Ship Breaker

Decent Essays
Joseph Conrad once said, “It is the mark of an inexperienced man not to believe in luck”. Nailer, the main character of Paolo Bacigalupi’s book Ship Breaker, wasn’t born lucky, he was born a ship breaker. Ship breakers are child and adult laborers who spend their days starving, poor, and working away to take the anything valuable off old ships for the big companies. Throughout Nailer’s life, he has suffered through various unfortunate events. However, with a strong belief of luck and having other superstitions, his life becomes more manageable. In Ship Breaker, Paolo Bacigalupi demonstrates that being superstitious and believing in various degrees of luck allows people to more easily feel in control of uncontrollable situations. The ship…show more content…
At one point in the story, a wealthy captain asks if the people of Nailer’s society value luck. Nailer responds, “yeah, ship breakers like the lucky eye. Not much else to hang on to when you’re on the wrecks,” (Bacigalupi 253). Nailer is essentially saying that luck gives the people something to ease their worries with in their sobering reality. In the report of a research study on luck and superstition, Fluke says, “Superstitions grant an illusory sense of control over uncertainty. Indeed, research has shown that superstitious behavior increases with the uncertainty of a situation, presumably because individuals want to gain control of the uncertain situation,” (Fluke). These statements provide more proof as to why superstitious behavior and ideals are so prevalent in Nailer’s society. Superstitious behaviors allow people to feel more in control so it is evident as to why they would appear in Nailer’s society where they are mostly not in…show more content…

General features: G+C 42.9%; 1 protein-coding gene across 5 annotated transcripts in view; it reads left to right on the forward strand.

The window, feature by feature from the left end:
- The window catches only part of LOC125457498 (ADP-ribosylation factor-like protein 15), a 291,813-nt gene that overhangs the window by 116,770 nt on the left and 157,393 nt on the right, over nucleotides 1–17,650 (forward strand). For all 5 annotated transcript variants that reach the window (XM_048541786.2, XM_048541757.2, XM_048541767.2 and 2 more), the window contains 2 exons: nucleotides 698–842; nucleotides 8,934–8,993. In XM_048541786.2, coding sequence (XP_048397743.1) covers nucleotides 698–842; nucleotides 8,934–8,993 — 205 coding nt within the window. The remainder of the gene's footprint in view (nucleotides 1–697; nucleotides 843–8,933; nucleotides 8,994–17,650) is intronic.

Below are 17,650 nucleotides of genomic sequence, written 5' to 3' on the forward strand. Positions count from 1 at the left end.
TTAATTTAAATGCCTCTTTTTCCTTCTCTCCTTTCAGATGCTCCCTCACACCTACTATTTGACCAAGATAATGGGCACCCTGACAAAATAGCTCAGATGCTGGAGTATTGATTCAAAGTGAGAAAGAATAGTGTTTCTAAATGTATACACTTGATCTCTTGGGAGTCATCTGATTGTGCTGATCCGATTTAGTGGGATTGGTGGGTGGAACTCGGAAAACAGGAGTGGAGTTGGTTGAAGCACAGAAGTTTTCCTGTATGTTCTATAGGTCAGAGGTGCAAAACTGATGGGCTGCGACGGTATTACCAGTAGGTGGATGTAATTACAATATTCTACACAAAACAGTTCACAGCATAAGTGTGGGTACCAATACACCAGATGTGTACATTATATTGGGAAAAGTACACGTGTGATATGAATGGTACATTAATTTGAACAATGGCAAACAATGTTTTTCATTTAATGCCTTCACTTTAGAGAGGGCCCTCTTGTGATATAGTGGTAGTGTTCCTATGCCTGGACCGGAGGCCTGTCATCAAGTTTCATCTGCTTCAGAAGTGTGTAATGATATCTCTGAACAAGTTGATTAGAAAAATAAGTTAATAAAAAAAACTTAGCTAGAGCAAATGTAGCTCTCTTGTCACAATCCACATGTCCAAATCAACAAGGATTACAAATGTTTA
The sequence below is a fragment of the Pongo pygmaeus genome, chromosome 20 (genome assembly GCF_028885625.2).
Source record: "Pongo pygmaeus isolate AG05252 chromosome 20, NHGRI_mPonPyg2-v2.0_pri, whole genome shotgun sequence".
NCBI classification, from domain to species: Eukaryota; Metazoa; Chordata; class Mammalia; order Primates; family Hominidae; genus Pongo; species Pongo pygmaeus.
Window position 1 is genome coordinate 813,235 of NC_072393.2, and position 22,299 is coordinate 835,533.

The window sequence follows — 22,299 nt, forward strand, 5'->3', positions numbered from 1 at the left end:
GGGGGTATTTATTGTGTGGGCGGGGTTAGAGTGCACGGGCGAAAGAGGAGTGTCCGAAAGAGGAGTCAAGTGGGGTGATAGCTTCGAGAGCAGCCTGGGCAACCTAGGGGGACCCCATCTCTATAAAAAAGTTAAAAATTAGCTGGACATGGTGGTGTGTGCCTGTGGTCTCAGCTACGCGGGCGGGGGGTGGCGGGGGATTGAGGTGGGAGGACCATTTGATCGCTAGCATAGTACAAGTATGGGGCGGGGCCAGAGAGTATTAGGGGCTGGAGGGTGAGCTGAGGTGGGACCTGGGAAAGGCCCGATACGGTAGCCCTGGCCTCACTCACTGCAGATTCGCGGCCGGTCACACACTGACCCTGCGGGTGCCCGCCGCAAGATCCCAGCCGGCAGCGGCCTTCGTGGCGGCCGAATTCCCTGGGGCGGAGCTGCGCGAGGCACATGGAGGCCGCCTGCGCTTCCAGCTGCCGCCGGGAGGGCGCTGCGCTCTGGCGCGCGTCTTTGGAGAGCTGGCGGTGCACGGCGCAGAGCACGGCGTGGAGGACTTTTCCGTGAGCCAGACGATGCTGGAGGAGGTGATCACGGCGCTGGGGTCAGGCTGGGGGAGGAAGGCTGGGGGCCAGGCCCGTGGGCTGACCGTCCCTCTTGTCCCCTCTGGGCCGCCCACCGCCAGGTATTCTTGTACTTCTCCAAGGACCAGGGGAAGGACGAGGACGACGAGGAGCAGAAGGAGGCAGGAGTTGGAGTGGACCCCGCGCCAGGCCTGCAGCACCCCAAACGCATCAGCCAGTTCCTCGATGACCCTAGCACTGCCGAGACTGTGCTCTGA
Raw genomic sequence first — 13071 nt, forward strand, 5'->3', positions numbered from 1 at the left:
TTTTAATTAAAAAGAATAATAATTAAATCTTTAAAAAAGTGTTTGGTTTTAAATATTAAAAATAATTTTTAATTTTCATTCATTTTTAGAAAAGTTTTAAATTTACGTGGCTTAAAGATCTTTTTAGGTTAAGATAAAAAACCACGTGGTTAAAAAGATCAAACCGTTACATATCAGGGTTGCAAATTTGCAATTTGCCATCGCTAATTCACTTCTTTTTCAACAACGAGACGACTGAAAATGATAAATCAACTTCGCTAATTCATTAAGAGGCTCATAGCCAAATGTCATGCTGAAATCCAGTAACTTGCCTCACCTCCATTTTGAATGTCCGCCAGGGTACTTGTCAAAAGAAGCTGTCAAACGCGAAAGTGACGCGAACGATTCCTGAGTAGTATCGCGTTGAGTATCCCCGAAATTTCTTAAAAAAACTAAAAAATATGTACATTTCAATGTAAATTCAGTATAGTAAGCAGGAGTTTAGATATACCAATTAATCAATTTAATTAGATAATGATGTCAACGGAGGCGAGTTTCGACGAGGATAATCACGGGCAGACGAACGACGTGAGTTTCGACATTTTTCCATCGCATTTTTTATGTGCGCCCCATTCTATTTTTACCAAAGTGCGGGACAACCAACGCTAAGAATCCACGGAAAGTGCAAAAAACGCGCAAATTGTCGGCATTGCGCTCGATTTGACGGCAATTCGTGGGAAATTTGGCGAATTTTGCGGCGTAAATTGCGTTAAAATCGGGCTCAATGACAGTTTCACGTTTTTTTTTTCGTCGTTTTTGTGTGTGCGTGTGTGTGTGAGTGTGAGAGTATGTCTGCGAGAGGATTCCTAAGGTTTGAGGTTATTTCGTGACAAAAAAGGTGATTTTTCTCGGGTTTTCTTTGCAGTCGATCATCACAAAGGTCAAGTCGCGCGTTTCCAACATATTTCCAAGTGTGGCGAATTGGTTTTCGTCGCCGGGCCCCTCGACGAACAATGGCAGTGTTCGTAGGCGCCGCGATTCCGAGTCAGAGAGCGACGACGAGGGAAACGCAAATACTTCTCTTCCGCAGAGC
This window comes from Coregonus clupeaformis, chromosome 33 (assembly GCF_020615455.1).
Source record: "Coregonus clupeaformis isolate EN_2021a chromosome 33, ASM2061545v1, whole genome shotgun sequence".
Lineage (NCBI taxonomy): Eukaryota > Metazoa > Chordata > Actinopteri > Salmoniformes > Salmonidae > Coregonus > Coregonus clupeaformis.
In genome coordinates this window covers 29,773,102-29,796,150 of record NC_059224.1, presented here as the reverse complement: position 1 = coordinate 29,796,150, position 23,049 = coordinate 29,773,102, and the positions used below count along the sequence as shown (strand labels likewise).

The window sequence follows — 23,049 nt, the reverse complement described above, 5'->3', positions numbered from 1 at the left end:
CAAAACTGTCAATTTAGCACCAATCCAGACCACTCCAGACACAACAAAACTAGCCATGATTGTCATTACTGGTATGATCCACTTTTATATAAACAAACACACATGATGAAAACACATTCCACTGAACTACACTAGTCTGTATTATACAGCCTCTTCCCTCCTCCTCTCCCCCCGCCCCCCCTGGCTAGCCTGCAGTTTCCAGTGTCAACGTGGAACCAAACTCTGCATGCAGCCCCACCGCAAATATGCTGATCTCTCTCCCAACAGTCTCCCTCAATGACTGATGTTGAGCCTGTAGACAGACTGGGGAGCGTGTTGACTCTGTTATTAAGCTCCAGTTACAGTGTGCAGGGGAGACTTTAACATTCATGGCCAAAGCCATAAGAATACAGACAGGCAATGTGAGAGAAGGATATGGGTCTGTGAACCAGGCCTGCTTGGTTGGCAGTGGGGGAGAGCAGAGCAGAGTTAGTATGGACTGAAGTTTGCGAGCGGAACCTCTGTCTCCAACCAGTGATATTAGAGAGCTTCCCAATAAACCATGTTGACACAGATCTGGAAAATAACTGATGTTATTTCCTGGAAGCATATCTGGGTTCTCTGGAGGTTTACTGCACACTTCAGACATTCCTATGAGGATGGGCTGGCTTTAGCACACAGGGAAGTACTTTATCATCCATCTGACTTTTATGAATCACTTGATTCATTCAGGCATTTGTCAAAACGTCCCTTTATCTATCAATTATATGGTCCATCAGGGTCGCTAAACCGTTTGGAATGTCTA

This is important to realize in today’s society because if believing in luck and superstition can give people a sense of control then this information can be used for the improvement of the mental states of many people of many different cultures. Superstition gave Nailer the sense of control he needed which made his life much more satisfying at the end of the book. Therefore, Conrad’s words hold true, it would be ignorant to not believe in
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